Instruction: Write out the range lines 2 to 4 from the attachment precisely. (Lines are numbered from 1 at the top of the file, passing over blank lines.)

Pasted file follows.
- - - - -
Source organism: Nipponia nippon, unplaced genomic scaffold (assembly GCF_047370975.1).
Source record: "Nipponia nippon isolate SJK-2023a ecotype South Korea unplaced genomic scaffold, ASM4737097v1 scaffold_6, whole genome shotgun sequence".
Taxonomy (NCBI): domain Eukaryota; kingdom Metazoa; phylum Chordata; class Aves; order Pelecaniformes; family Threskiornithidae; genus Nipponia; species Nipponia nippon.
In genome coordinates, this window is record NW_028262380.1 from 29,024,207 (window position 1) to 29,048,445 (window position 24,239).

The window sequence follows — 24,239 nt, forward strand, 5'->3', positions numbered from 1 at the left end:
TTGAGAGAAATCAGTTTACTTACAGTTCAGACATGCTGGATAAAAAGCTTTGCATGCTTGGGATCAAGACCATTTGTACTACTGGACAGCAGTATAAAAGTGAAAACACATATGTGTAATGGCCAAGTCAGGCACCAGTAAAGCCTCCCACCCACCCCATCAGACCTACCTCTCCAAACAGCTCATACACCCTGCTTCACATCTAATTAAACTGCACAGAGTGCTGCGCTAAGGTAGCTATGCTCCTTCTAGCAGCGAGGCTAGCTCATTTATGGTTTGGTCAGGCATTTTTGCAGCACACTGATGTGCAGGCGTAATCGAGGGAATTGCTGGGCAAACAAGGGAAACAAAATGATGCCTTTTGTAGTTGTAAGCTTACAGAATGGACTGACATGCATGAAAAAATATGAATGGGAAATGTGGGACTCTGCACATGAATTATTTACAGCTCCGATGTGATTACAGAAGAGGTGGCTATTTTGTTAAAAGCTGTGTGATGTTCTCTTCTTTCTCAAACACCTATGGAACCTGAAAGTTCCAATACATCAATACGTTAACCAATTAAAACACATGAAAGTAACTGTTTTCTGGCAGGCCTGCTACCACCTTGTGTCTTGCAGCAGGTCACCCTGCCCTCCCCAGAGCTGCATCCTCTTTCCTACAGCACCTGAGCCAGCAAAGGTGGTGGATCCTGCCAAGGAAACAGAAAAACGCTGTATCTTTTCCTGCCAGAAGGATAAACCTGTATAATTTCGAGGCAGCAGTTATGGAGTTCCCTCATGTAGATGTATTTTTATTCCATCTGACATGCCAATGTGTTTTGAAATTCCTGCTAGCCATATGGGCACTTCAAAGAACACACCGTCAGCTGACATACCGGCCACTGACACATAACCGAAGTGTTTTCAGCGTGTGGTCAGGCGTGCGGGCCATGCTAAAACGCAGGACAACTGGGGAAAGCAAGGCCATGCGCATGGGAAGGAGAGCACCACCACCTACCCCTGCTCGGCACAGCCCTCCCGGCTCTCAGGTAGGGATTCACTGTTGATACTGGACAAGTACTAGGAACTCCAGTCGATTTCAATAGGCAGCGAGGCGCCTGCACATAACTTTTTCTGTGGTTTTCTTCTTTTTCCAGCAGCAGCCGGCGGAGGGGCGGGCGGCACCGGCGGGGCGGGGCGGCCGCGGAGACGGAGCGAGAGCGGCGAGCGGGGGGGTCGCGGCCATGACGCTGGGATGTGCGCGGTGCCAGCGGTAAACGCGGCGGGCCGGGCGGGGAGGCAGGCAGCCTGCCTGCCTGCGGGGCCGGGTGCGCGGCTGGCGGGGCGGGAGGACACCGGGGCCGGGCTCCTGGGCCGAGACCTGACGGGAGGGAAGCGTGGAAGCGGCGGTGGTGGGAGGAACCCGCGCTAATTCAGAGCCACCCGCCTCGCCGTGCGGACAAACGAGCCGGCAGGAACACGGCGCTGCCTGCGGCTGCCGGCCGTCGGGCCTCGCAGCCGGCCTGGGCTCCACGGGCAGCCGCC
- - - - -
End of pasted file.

Source record: "Nipponia nippon isolate SJK-2023a ecotype South Korea unplaced genomic scaffold, ASM4737097v1 scaffold_6, whole genome shotgun sequence".
Taxonomy (NCBI): domain Eukaryota; kingdom Metazoa; phylum Chordata; class Aves; order Pelecaniformes; family Threskiornithidae; genus Nipponia; species Nipponia nippon.
In genome coordinates, this window is record NW_028262380.1 from 29,024,207 (window position 1) to 29,048,445 (window position 24,239).